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School of Environment and Natural Resources


Faculty member awarded funding to improve woodland Pawpaw fruit yield and quality

Nov. 9, 2021
Matt Davies, associate professor of Soil and Plant Community Restoration

With a new investment by the North Central Sustainable Agriculture Research and Education (NCR-SARE) grants program to develop and promote woodland Pawpaw production practices SENR caught up with Matt Davies, associate professor of Soil and Plant Community Restoration and lead investigator on the new project to find out more.



SENR Q&A with faculty member Matt Davies on woodland Pawpaw Production

SENR: Why study Pawpaw production? 

Dr. Davies:  Pawpaw (not to be confused with papaya which is also sometimes referred to as pawpaw) is Ohio's State Native Fruit. It's a common tree in the sub-canopy of woodlands throughout our region and most famous for its large fruit. The tree is a member of the custard apple family and most other species in the group are found in more tropical climates. The fruit itself is incredible - they grow in clusters on the tree and individual fruit can sometimes get up to more than a pound in weight. Their flavour is also amazing - a combination of mango, pineapple, banana and caramel with a creamy, custard like texture.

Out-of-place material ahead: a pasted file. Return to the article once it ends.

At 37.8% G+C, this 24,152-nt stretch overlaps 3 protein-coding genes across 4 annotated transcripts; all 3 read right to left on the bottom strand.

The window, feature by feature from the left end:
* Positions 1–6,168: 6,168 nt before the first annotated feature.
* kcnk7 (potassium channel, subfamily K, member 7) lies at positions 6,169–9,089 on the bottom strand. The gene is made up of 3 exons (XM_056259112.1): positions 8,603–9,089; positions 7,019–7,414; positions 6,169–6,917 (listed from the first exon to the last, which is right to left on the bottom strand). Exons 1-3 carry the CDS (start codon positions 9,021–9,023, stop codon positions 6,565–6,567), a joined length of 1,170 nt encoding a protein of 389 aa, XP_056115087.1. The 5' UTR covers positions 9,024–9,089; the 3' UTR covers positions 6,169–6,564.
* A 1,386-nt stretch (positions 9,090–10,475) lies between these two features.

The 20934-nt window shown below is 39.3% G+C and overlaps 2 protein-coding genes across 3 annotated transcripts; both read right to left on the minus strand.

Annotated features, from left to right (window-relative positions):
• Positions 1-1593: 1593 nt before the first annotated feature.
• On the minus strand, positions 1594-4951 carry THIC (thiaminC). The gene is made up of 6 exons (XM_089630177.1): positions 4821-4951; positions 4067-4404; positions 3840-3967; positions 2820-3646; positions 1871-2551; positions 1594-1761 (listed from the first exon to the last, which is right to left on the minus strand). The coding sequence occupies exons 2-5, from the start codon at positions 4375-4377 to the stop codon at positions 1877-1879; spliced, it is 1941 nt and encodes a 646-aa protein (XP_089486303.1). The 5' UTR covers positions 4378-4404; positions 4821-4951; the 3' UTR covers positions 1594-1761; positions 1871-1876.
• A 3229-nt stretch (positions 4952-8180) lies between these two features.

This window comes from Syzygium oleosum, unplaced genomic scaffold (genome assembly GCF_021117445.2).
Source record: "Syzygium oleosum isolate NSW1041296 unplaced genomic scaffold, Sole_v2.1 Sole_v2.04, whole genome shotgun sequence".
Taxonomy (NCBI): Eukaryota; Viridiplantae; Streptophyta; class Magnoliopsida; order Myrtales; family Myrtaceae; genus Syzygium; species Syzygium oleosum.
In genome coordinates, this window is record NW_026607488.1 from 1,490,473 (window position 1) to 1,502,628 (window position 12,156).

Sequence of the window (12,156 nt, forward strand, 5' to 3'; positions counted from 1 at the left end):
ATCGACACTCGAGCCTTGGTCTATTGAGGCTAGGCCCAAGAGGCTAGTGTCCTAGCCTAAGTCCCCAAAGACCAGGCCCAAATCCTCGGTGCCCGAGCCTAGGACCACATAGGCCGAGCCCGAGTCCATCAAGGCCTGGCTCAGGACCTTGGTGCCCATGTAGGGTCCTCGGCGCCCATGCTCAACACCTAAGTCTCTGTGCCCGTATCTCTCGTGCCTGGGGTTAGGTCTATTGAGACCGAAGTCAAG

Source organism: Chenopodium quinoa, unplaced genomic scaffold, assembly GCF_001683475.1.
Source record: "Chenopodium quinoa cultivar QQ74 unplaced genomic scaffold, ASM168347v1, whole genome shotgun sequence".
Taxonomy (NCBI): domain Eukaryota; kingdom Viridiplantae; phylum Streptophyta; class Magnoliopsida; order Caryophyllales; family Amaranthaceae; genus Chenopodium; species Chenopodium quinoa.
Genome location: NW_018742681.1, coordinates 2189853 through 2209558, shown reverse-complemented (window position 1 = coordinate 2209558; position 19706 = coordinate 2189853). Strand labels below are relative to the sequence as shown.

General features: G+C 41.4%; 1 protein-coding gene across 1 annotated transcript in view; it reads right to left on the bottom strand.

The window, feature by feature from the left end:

"I'm working with colleagues across the College of Food, Agricultural, and Environmental Sciences to try to bring pawpaw to the people."

They're completely unique. Pawpaw has been a staple of regional diets for millennia - they were collected by Native Americans and sustained Lewis and Clarke on their expedition. Today they occupy a niche but growing market - there are pawpaw beers, wines, ice-creams, cakes and multiple pawpaw festivals throughout Ohio and beyond.  Despite all this they are surprisingly hard to come by and, when available, tend to attract a lot of excitement and very high prices. I'm working with colleagues across the College of Food, Agricultural and Environmental Sciences (CFAES) to try and bring pawpaw to the people.